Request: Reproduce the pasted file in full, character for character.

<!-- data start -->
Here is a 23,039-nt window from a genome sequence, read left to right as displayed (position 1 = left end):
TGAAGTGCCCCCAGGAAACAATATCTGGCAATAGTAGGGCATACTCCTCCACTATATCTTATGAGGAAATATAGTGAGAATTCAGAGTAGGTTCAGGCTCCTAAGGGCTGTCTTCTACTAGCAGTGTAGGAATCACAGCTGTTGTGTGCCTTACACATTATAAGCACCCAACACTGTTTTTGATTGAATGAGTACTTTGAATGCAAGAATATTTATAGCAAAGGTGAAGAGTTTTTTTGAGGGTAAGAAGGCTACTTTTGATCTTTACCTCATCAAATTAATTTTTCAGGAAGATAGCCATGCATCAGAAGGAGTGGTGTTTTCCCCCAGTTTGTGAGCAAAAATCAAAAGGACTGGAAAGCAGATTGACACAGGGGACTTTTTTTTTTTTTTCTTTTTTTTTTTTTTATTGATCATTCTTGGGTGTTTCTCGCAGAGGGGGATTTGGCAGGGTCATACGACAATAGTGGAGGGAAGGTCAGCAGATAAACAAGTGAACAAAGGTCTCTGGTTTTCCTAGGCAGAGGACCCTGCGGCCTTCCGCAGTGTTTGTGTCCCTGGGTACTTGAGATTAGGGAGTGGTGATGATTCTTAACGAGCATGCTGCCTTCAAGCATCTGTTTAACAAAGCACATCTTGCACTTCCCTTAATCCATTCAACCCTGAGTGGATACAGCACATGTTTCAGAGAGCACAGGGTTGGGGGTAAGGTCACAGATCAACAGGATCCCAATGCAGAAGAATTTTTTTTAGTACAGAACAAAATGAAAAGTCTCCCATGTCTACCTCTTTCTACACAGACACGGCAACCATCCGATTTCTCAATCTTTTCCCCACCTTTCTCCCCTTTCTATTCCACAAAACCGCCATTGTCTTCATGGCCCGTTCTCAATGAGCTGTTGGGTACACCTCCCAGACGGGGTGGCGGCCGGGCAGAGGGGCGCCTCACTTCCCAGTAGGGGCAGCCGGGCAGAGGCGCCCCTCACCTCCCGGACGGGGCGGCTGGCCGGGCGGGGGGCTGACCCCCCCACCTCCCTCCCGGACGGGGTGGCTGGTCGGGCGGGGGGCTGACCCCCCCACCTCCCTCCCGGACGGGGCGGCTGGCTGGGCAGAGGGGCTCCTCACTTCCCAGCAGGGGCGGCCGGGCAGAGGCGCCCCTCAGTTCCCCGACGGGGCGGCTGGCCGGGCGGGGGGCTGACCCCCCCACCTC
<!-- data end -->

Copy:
Here is a 23,039-nt window from a genome sequence, read left to right as displayed (position 1 = left end):
TGAAGTGCCCCCAGGAAACAATATCTGGCAATAGTAGGGCATACTCCTCCACTATATCTTATGAGGAAATATAGTGAGAATTCAGAGTAGGTTCAGGCTCCTAAGGGCTGTCTTCTACTAGCAGTGTAGGAATCACAGCTGTTGTGTGCCTTACACATTATAAGCACCCAACACTGTTTTTGATTGAATGAGTACTTTGAATGCAAGAATATTTATAGCAAAGGTGAAGAGTTTTTTTGAGGGTAAGAAGGCTACTTTTGATCTTTACCTCATCAAATTAATTTTTCAGGAAGATAGCCATGCATCAGAAGGAGTGGTGTTTTCCCCCAGTTTGTGAGCAAAAATCAAAAGGACTGGAAAGCAGATTGACACAGGGGACTTTTTTTTTTTTTTCTTTTTTTTTTTTTTATTGATCATTCTTGGGTGTTTCTCGCAGAGGGGGATTTGGCAGGGTCATACGACAATAGTGGAGGGAAGGTCAGCAGATAAACAAGTGAACAAAGGTCTCTGGTTTTCCTAGGCAGAGGACCCTGCGGCCTTCCGCAGTGTTTGTGTCCCTGGGTACTTGAGATTAGGGAGTGGTGATGATTCTTAACGAGCATGCTGCCTTCAAGCATCTGTTTAACAAAGCACATCTTGCACTTCCCTTAATCCATTCAACCCTGAGTGGATACAGCACATGTTTCAGAGAGCACAGGGTTGGGGGTAAGGTCACAGATCAACAGGATCCCAATGCAGAAGAATTTTTTTTAGTACAGAACAAAATGAAAAGTCTCCCATGTCTACCTCTTTCTACACAGACACGGCAACCATCCGATTTCTCAATCTTTTCCCCACCTTTCTCCCCTTTCTATTCCACAAAACCGCCATTGTCTTCATGGCCCGTTCTCAATGAGCTGTTGGGTACACCTCCCAGACGGGGTGGCGGCCGGGCAGAGGGGCGCCTCACTTCCCAGTAGGGGCAGCCGGGCAGAGGCGCCCCTCACCTCCCGGACGGGGCGGCTGGCCGGGCGGGGGGCTGACCCCCCCACCTCCCTCCCGGACGGGGTGGCTGGTCGGGCGGGGGGCTGACCCCCCCACCTCCCTCCCGGACGGGGCGGCTGGCTGGGCAGAGGGGCTCCTCACTTCCCAGCAGGGGCGGCCGGGCAGAGGCGCCCCTCAGTTCCCCGACGGGGCGGCTGGCCGGGCGGGGGGCTGACCCCCCCACCTC